Here's What American Politicians Could Learn From This Peruvian Sex Worker

by Matt Hershberger Feb 10, 2016

ANGELA VILLÓN IS NOT YOUR TYPICAL POLITICIAN. The 51-year-old, who is running for congress in Peru, has spent most of her life as a sex worker. And while many politicians — including plenty in this country — would decry that as an immoral line of work, Villón seems to be running on a platform of human rights that would put most of America’s politicians to shame.

Villón doesn’t shy away from her profession: it’s a point of pride, and it’s also the reason that she’s interested in politics. She has worked in the sex trade in some way since she was 16, when she got pregnant and found herself on the street. She became a prostitute to feed her child in what she says was a “moment of crisis. But the crisis passed and I continued because I feel comfortable doing this job. I’m not a victim.” Sex work is legal in Peru as long as it takes place within legal brothels, but plenty of sex work still exists outside the law.

Villón’s political career started in 1999, when a police officer beat her up for refusing to pay protection money. She took him to court and, surprisingly, won — the officer was jailed, setting a precedent that violence against sex workers didn’t need to be tolerated. As a result, she started Miluska Vida y Dignidad, the country’s first organization that pushed for the labor rights of sex workers.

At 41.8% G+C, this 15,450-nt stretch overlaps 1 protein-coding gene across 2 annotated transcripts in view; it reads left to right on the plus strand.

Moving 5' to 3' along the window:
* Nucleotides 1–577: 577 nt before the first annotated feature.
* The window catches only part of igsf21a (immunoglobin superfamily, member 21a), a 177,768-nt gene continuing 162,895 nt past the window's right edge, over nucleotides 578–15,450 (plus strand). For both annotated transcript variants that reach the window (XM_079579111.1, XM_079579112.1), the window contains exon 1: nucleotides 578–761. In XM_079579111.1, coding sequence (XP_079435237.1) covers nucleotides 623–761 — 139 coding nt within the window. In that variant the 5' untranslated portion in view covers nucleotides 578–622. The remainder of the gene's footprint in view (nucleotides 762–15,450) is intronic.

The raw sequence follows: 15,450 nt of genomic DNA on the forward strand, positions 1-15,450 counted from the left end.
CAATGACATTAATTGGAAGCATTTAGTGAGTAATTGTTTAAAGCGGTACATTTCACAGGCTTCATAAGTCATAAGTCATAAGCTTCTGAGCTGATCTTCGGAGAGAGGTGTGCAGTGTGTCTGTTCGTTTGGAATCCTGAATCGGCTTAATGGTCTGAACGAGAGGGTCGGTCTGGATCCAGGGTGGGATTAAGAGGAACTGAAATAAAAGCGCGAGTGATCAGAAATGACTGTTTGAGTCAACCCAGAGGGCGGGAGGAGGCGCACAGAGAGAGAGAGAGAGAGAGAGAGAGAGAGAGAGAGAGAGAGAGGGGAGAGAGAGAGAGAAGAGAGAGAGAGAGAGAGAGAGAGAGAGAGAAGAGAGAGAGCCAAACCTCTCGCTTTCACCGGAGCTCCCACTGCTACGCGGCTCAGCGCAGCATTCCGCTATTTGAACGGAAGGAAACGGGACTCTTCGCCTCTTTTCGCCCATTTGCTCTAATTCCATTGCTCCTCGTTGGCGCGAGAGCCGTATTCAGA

Villón hopes that in fighting for the rights of sex workers, she’ll also be able to help fight sex trafficking, which in Peru, tends to target the rights of indigenous women. Trafficking is serious in Peru — 66,300 people are believed to be living in modern slavery, or around 0.2% of the country’s total population.

She also plans to fight violence against women in what she says is a culture of “machismo”: “This society is cruel to women. From when we are little girls we are taught to feel guilty and ashamed — that we are either saints or whores.” Part of this is to decriminalize abortions in the case of rape. She also supports civil unions and same-sex marriages.

Being judged for her trade has never worried her: “People say if you go with more than one man, you’re a whore;” she told The Guardian, “if you wear loose clothing you’re a whore; if you’re sexy or sassy you’re a whore … so whether I’m a prostitute or not, whether I do it for free or not, I’d still be called a whore. So I’m a super whore and I’m super happy.”

She believes that she would be an improvement on the current congress, as well, which is trusted by only 16% of the total Peruvian population. “We [sex workers] say that congress is the country’s first brothel. It is a brothel where consciousness, faith, ethics, and principles are for sale, where the big business takes place, where there is corruption under the table. That’s why we are nauseated by that congress, by that brothel.”

It’s a sentiment that may sound similar to people in the US: that so many politicians are unable to feel any compassion for the people on the margins of society, that they can believe in a society where women are constantly held to absurd double standards, and that they can completely ignore the linkages between women’s rights, women’s health, gay rights, indigenous rights, and children’s rights, is certainly more shameful than Ms. Villón’s chosen profession.

If Ms. Villón — one of 2,600 candidates for Peru’s 130 congressional seats — doesn’t get elected in Peru, maybe she’ll consider moving to the US and running for congress here.

h/t: Global Citizen and The Guardian

Discover Matador